Note: Are you part of the grammar police? Or do you despise well-meaning writers who can’t overlook an errant punctuation mark or typo? In this post, originally written by Linda Formichelli, she serves up four in-your-face reasons grammar police make terrible freelance writers. Enjoy! —Carol.
The other day I received this email in response to a marketing message I sent out to my subscription list:
Basic grammar forbids the use of double negatives, “…using the wrong
set of skills for the wrong job”. An authority on writing must master
the rules of writing before they can be taken seriously.
(I so wanted to let this guy know that “the wrong skills for the wrong job” is hardly a double negative, and that some of the greatest writers of all times used double negatives for emphasis — Shakespeare, anyone? But I took my own advice and hit Delete.)
Do you think you know how to write a blog post? If your blog doesn’t earn much money, I’ll bet that you don’t — at least, you don’t know all the elements that go into writing a successful blog post today.
Writing a popular blog post is a lot more sophisticated than it used to be. If you want to attract a decent-sized audience, there are a ton of technical steps to take to make sure readers can find it — and then, that they read it, like it, and want to subscribe.
Here’s a look at the process my blog editor Evan Jensen and I have cooked up at this point to make sure our posts reach the largest possible audience (and yes, I’m using affiliate links for some of the tools I recommend):
How to write a blog post? First, have a plan
My top tip for having a successful blog is to create a system and checklist for each blog post. That way, you get a consistent result. It’s not that some posts come out spiffy and others look like something you slapped together in a semi-daze when you couldn’t sleep for 30 minutes last night. With a system, you can give readers a pro experience, every time, and leave them clamoring for more.
Here are the blog post writing rules I’ve developed:
Are your guest post pitches getting ignored?
If so, there may be some concrete things you can do to fix that. And it’s worth taking the time to figure out how to make your guest post ideas better.
Plenty of writers I know get all their freelance clients from the exposure they get guest posting on popular blogs. You can slog away posting on your own little blog named “blog” that’s living under a tab on your writer website, but few prospects ever see that.
Start guest posting for some high-traffic sites about the topics you’d like to get hired for, and all of a sudden, the calls start coming. These clients are usually impressed as heck that you’ve appeared on that big blog, and dying to hire you, in my experience.
To improve your guest-post pitches and get more posts approved, you’ve got to know how to please editors. So I asked a bunch of editors at popular sites what writers are getting wrong in their pitches.
Listen in as nine editors tell us their pet peeves. Here’s what writers are getting wrong:
Tagged with: blogging
, editor relationships
, guest post
, guest posting
But once you’ve got your book written, there’s at least one more step in the process…editing. And it’s something a lot of writers dread. Sound familiar?
So what do you do when you’ve written a book and want to make sure you’ve done your best work? You could try and self-edit, or pass off your prose to a family member or friend for free feedback. But either way fails to give you the kind of objective view you need to make the biggest impact. Both editing options are frequently plagued by bouts of frustration and procrastination, and conjure up horror stories about the editing process.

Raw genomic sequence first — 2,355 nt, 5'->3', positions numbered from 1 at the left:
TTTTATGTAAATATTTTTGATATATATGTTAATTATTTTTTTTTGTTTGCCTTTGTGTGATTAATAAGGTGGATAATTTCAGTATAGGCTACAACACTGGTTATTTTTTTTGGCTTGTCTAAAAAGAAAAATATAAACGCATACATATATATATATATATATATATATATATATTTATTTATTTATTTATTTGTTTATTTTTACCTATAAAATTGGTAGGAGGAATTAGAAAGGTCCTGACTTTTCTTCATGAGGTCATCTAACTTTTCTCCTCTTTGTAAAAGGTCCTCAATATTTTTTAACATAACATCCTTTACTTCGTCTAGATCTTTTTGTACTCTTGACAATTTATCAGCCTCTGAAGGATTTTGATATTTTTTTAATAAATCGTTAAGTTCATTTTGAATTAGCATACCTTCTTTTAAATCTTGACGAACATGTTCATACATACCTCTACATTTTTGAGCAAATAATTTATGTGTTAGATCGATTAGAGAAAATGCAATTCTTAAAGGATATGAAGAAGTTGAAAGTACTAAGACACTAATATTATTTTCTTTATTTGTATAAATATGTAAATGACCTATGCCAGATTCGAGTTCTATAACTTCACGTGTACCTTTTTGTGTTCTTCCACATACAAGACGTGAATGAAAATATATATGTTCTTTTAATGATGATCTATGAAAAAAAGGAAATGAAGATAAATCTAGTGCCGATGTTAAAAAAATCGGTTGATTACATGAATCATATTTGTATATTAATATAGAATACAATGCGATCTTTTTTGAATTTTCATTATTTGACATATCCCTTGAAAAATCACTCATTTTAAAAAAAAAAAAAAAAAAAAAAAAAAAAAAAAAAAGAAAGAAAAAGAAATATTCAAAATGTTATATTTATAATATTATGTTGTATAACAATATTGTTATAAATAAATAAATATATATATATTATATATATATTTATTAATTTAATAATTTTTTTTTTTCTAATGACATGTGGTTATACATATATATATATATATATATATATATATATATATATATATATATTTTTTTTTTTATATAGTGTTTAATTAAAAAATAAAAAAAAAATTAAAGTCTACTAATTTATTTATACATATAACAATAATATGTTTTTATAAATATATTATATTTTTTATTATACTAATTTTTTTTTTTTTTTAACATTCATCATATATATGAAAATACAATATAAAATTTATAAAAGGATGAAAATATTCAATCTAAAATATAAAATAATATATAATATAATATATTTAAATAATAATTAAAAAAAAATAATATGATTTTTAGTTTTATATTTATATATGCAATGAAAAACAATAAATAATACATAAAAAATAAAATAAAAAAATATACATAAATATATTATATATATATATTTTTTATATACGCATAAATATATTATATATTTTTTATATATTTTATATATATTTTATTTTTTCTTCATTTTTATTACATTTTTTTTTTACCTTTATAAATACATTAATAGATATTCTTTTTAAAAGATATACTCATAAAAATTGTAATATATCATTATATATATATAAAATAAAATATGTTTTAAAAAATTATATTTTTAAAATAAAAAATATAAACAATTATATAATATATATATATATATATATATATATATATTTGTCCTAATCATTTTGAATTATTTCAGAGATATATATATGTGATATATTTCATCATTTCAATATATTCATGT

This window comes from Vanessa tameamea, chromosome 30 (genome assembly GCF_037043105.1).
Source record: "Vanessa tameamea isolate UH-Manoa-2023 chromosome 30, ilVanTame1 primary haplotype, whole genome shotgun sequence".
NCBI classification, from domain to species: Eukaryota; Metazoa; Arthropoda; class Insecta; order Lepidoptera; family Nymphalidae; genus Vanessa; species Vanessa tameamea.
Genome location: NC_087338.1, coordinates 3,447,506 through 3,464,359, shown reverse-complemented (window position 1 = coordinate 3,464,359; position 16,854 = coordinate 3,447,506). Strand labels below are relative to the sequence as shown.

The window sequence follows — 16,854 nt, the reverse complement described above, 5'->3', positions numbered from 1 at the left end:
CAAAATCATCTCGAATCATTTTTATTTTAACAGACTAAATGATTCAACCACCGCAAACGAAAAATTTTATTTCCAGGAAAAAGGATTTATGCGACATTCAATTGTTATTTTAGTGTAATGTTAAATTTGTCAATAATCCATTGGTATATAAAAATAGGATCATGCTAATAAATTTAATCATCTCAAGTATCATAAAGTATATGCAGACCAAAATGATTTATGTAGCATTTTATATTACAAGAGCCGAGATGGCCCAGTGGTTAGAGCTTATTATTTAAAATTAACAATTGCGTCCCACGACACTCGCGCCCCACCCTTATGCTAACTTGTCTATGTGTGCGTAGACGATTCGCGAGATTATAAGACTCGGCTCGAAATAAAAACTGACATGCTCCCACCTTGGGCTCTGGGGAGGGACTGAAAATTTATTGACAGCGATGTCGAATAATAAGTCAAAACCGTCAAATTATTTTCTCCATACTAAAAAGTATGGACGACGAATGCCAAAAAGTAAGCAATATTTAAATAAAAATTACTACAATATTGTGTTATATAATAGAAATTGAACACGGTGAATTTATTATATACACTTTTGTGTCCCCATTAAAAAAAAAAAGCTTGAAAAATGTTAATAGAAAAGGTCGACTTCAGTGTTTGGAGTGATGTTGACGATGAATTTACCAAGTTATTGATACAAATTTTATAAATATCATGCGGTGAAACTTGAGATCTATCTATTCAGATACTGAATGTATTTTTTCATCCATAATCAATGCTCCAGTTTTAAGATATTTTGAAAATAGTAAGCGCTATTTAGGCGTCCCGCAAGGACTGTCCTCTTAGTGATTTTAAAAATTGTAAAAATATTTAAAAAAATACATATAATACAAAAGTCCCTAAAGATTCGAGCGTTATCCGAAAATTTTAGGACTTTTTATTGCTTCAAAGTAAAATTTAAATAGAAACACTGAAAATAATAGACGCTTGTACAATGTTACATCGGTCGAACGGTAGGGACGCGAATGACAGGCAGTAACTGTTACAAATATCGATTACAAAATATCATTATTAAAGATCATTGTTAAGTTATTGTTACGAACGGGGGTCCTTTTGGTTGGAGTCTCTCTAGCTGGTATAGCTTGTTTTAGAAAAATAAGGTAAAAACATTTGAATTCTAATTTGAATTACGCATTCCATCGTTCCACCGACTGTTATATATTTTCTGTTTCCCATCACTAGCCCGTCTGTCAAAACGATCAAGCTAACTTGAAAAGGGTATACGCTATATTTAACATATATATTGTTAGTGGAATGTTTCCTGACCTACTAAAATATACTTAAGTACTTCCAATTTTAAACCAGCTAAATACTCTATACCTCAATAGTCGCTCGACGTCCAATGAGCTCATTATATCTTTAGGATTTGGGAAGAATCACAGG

But it doesn’t have to be that way. Find an editor who is competent and affordable, and you’ll sound smarter, reduce roadblocks that could prevent you from publishing, and give your readers greater value.
Want to know how to find the right editor? Here are six ways to find the right editor for your book:
For a while, I had a large client that hired many writers. My contact was an editor who managed the freelance staff. He was an abrupt man who spared no feelings.
At the time, I had only worked directly with clients. I could meet their goals, but my writing lacked force. I over-wrote, dismissed structure, and indulged my narcissism with unnecessary wit. I wasn’t bad, but I had that collegiate write-everything-you-can-think-of mentality.
My first experience working with a professional editor was heart-wrenching. It was a trial by fire: get better to get paid. But those lessons stuck with me and made me a better writer.
Want to improve your writing?
Avoid making the same mistakes as I did, and check out the seven hardest lessons this editor taught me:
Tagged with: editing
, editor relationships
, guest post
, improve your writing
, scope creep
, writing advice
, writing mistakes
, writing tips
Tired of these responses from editors?
Sorry, but this doesn’t meet a current need.
Not a great fit for us, but we wish you luck elsewhere.
Put your big kid pants on, because you need to face a hard fact: Editors aren’t paid to tell you the truth, tell you what’s wrong with your writing, or help you improve. Their job is to buy and publish good stuff.
Believe me, I know. I’ve edited four national magazines, run a major book publishing company, and written nearly 190 books that have sold over 70 million copies.
I say that not to brag, but to assure you I know what I’m talking about. And I’m telling you that your writing is not coming back because it “just missed” meeting some “current need” or was “almost a great fit.”
You have to submit better work, and that means becoming a ferocious self-editor.
Here are five powerful revision tips to apply to your manuscript before you submit your next piece. Imagine attacking your work like a self-editing ninja.